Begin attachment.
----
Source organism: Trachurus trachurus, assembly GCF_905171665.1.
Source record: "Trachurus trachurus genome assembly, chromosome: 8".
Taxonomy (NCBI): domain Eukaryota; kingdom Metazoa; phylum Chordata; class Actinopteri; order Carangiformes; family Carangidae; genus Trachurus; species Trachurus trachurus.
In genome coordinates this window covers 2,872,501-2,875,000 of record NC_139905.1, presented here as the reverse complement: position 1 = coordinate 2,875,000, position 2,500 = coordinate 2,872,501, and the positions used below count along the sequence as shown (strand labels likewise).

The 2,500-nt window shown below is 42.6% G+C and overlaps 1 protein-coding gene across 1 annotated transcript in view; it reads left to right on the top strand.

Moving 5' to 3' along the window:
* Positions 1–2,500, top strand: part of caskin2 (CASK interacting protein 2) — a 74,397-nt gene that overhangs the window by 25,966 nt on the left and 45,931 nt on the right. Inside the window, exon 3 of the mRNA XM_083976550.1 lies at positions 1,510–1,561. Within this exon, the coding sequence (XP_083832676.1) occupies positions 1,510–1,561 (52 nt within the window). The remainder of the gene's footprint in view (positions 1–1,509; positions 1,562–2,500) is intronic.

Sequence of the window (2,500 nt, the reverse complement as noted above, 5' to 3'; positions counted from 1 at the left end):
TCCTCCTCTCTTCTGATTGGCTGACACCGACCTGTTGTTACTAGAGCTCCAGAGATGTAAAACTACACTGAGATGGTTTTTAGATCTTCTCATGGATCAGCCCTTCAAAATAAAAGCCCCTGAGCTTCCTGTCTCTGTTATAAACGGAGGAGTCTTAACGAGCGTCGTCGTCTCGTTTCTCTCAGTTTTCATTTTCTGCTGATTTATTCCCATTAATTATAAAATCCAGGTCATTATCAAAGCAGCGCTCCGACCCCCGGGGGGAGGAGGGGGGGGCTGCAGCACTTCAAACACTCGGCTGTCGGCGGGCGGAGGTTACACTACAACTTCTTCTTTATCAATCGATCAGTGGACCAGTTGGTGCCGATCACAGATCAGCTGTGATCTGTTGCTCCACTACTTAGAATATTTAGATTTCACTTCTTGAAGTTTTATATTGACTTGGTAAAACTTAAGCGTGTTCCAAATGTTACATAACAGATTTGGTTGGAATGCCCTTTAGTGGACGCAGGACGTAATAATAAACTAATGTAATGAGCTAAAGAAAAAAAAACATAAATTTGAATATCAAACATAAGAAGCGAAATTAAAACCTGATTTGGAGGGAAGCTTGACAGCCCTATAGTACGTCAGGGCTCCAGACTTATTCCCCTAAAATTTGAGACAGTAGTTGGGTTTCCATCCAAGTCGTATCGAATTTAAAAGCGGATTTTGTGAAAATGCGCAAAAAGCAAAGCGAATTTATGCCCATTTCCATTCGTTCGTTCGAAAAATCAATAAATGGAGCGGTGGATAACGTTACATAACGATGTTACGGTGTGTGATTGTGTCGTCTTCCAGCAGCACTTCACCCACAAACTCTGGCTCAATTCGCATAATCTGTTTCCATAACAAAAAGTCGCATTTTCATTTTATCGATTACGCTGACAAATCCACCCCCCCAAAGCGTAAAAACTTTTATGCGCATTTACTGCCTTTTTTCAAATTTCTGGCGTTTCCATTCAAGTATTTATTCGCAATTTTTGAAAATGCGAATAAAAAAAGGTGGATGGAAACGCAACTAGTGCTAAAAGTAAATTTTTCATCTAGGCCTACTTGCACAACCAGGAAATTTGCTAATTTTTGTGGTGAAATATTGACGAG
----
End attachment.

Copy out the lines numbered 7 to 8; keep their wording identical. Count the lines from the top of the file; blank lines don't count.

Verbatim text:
* Positions 1–2,500, top strand: part of caskin2 (CASK interacting protein 2) — a 74,397-nt gene that overhangs the window by 25,966 nt on the left and 45,931 nt on the right. Inside the window, exon 3 of the mRNA XM_083976550.1 lies at positions 1,510–1,561. Within this exon, the coding sequence (XP_083832676.1) occupies positions 1,510–1,561 (52 nt within the window). The remainder of the gene's footprint in view (positions 1–1,509; positions 1,562–2,500) is intronic.

Sequence of the window (2,500 nt, the reverse complement as noted above, 5' to 3'; positions counted from 1 at the left end):